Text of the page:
The Basics of Selecting Your Enterprise Technology and Beginning Your Implementation

There are many comprehensive HR cloud solutions on the market today, all with different benefits and key features. But, they are only as good as the features that benefit your organization.

In this blog, we will lay out three of the top solution providers and their benefits as well as the steps to consider during your implementation.

Before you even discuss systems, it is important to understand your goals for the implementation. One of the biggest problems that we see is when organizations implement new technology just for the sake of implementing technology. The business case is key to success in any implementation.

Define what you want to accomplish and then choose a system with the features that will help you to achieve those goals.

Three of the top comprehensive HR systems

SAP SuccessFactors

In 2012, SAP acquired SuccessFactors and has continued to build and improve on the existing product. Now, it is a full comprehensive HR solution that covers all areas of the HR business unit. Over 2,000 companies using SuccessFactors to power their HR processes, demonstrating the many benefits to choosing SuccessFactors.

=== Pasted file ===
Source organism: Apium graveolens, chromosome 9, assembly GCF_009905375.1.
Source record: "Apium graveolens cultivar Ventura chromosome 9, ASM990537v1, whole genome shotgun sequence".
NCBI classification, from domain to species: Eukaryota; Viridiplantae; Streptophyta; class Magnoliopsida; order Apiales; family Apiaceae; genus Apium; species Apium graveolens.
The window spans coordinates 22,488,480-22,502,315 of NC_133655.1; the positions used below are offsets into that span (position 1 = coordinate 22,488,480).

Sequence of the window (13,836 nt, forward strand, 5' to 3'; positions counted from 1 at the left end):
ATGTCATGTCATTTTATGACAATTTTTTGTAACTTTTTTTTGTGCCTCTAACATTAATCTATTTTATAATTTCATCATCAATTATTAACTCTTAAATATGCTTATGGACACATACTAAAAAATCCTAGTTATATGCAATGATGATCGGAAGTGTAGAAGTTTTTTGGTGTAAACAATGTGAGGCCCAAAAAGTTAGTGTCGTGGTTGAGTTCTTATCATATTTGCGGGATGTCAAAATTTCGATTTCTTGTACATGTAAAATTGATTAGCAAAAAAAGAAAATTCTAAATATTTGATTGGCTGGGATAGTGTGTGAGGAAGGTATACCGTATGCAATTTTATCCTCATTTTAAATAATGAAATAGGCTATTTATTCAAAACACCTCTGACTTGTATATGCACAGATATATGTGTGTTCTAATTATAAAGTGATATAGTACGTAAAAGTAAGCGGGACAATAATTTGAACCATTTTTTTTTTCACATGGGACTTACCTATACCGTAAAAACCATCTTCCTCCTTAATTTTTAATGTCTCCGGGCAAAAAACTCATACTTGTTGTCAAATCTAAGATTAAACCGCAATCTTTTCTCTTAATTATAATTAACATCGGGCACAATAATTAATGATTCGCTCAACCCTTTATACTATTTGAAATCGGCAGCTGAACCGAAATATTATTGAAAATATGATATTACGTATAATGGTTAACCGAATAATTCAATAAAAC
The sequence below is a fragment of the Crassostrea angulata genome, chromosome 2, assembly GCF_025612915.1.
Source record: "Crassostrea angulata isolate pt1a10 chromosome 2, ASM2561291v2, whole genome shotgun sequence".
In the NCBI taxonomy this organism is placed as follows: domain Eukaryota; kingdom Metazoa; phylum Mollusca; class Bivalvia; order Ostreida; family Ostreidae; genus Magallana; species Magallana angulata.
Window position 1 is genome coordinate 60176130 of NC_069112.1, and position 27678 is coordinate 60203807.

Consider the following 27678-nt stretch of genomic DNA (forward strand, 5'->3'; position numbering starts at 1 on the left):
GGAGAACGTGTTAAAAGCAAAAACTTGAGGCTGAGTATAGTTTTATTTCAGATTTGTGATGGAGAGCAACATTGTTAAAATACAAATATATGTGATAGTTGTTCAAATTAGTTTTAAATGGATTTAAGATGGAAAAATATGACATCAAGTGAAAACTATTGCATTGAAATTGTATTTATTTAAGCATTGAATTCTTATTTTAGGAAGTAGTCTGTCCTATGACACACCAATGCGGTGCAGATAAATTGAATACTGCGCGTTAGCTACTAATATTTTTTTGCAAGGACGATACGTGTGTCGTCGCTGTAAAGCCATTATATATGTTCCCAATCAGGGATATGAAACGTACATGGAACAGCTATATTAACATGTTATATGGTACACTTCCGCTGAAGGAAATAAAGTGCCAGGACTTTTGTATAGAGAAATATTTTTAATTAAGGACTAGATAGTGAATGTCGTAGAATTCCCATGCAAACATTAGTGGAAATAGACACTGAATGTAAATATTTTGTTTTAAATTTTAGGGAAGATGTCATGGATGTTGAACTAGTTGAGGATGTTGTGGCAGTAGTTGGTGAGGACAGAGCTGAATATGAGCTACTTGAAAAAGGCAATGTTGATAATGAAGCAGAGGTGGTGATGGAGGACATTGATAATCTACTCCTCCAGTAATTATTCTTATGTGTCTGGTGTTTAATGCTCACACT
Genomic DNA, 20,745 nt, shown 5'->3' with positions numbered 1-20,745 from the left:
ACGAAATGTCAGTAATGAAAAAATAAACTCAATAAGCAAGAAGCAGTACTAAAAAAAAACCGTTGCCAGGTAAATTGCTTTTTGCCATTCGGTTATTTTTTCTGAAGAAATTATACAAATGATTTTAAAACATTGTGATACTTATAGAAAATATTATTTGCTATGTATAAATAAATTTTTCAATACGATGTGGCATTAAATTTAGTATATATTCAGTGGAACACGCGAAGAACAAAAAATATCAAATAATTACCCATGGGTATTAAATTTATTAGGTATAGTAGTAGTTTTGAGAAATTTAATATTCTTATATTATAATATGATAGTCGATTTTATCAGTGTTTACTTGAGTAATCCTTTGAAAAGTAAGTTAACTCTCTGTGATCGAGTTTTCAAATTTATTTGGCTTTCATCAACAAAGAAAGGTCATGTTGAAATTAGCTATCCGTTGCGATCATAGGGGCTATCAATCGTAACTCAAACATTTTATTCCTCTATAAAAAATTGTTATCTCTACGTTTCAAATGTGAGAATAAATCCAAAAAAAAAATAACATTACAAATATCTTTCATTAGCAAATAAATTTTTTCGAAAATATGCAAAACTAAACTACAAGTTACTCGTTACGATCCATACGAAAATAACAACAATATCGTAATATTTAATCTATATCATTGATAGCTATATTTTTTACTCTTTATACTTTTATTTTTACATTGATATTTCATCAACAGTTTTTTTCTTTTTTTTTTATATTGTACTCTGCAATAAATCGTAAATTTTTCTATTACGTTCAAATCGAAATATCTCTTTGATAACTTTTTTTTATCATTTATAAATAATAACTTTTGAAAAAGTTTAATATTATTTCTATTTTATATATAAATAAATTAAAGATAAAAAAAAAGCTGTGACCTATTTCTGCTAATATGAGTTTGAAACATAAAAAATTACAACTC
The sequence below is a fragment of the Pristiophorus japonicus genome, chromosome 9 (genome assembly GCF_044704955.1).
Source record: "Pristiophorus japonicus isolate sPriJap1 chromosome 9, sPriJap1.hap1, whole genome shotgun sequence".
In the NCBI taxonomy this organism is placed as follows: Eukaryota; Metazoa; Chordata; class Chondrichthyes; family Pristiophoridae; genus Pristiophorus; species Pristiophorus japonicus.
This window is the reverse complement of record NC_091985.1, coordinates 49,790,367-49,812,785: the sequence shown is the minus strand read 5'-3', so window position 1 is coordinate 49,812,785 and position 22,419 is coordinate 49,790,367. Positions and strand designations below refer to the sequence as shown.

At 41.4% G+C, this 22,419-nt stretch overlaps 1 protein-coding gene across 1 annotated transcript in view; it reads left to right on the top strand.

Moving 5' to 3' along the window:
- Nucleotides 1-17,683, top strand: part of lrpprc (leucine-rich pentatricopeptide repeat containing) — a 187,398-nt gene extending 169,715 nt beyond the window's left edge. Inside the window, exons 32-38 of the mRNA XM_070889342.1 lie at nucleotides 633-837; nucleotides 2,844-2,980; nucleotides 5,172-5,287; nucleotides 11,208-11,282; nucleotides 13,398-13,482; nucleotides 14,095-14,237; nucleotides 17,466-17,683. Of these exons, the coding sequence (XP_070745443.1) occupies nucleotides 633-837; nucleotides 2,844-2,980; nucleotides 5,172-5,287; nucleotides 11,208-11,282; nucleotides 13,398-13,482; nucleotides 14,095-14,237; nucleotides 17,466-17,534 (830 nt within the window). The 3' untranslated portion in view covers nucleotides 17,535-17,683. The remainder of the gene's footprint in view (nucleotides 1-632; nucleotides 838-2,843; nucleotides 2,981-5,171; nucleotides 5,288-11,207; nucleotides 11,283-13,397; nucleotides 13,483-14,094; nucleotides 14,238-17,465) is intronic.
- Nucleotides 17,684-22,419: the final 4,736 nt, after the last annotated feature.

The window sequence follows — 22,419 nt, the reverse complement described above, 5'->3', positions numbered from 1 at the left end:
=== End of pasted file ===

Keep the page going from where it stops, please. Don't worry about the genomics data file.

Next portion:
• You can purchase and implement one module at a time or the entire suite.
  • You have the option of Rapid Deployment Solutions. This is beneficial for organizations that have a short timeline and don’t need a lot of customization.
  • You are able to integrate with third party providers through Dell Boomi or through SAP Cloud Platform Integration (SCPI).


Oracle is one of the largest cloud platforms and solution providers worldwide with over 430,000 business running an Oracle solution.


  • Upgrades are efficient and low cost.
  • The database is perfect for companies with large amounts of data with the need for high-integrity data.
  • Oracle has flashback technology. This allows you to not lose your data if there is a power outage.


Workday was formed in 2005 by two longtime HR professionals. Since then, they have grown the business to be a flexible, manageable, and comprehensive HR system.


  • The solution is designed for medium-to-large-sized companies.
  • Workday has in-memory technology that secures the data instead of fields. You set up the security once and it governs across the entire platform.
  • The mobile-focused platform is designed so that there is no interruption to user experience from desktop to mobile processing.